“I don’t know if it goes so far as to say buyer’s remorse, but there’s definitely a concern that by staying with Joe Biden, Democrats are putting themselves at risk of not winning the House again. White?” said Lespée. “There is always a reference to age and ability. . . every time there’s a video of him tripping or falling, it feeds into that.
Biden earlier this month tripped over a sandbag and fell to his knees on stage during a graduation ceremony at the US Air Force Academy in Colorado. The stumble fueled public attacks from Republicans and private dithering from Democrats already nervous about Biden running for another term that would end in 2028, when he turns 86.
“We hope and wish Joe Biden a speedy recovery from any injuries he may have suffered, but we also wish the United States of America a speedy recovery from the injuries it has suffered because of Joe Biden and his politics,” Ron DeSantis, the 44-year-old Republican governor of Florida, said in a campaign speech in New Hampshire after the fall.
DeSantis takes a distant second place behind Trump, 77, in an increasingly crowded field of Republicans vying to be their party’s nominee in 2024.
On Thursday, DeSantis pushed Gavin Newsom, the Democratic governor of California, to enter the race and challenge Biden.
“Stop dragging your feet. Will you throw your hat in the ring and challenge Joe? Will you come in and do it? DeSantis told a laughing crowd, referencing Newsom. “Or are you just going to sit on the sidelines and chirp?”
Newsom, 55, is in his second term as governor of California and is often cited as a future Democratic presidential hopeful. After easily winning re-election in last November’s midterm elections, he set up a new fundraising vehicle using leftover money from his 2022 campaign.
Newsom has repeatedly said he is not running for president and has endorsed Biden’s candidacy for another term. This week he appeared on Fox News for an interview with Trump ally Sean Hannity and praised Biden’s record in power.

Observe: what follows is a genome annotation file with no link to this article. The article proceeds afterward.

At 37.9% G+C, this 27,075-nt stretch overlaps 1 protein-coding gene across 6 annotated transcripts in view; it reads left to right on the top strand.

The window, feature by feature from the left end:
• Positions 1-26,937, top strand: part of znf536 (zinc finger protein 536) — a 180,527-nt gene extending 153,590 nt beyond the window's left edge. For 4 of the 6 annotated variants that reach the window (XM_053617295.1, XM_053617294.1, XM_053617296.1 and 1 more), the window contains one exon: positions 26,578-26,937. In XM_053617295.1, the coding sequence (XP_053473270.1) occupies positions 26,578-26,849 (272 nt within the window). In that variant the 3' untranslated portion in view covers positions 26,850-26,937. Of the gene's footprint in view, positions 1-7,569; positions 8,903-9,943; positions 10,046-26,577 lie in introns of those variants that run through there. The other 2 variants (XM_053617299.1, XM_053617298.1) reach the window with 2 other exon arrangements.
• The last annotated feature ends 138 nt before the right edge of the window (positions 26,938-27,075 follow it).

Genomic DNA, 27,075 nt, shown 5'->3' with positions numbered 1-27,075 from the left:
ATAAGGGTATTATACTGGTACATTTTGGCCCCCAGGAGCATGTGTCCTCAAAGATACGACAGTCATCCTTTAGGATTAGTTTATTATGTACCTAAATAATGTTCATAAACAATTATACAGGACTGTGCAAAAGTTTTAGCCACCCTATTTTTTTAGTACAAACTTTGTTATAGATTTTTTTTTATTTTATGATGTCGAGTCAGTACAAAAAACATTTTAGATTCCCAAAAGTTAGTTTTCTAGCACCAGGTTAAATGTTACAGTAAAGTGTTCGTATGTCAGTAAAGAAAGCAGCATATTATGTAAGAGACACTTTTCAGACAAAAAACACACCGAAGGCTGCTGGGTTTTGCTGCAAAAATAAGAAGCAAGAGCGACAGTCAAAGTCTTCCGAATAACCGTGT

But Newsom also said he would be willing to participate in a public debate against DeSantis, and was slightly hesitant when pressed by Hannity on “how many times” his phone “ping(s) a day” with people. calling him to participate in the 2024 race.
“I’m not answering,” Newsom replied.
Newsom is not the only Democratic governor whose name is being floated as a potential presidential candidate. Gretchen Whitmer, who won re-election in 2022 by an 11-point margin in the swing state of Michigan, is also considered a rising star in the party.
But Whitmer is the official co-chairman of Biden’s re-election campaign. While she set up her own fundraising vehicle – the “Fight Like Hell Pac” – this week, her advisers insist that money raised by the political action committee can only be spent to support Biden and other Democratic candidates, not on a hypothetical Whitmer campaign.
Analysts say the Democrats’ continued unity behind Biden stems in part from the party’s better-than-expected performance midway through last year.
“He’s done a lot not only to clean up after Donald Trump, but also to deliver on his campaign promises,” said Mary Anne Marsh, a Boston-based Democratic operative. “I think we’ll see a shift in the polls as Joe Biden, the White House and surrogates come out and start telling this story more and more.”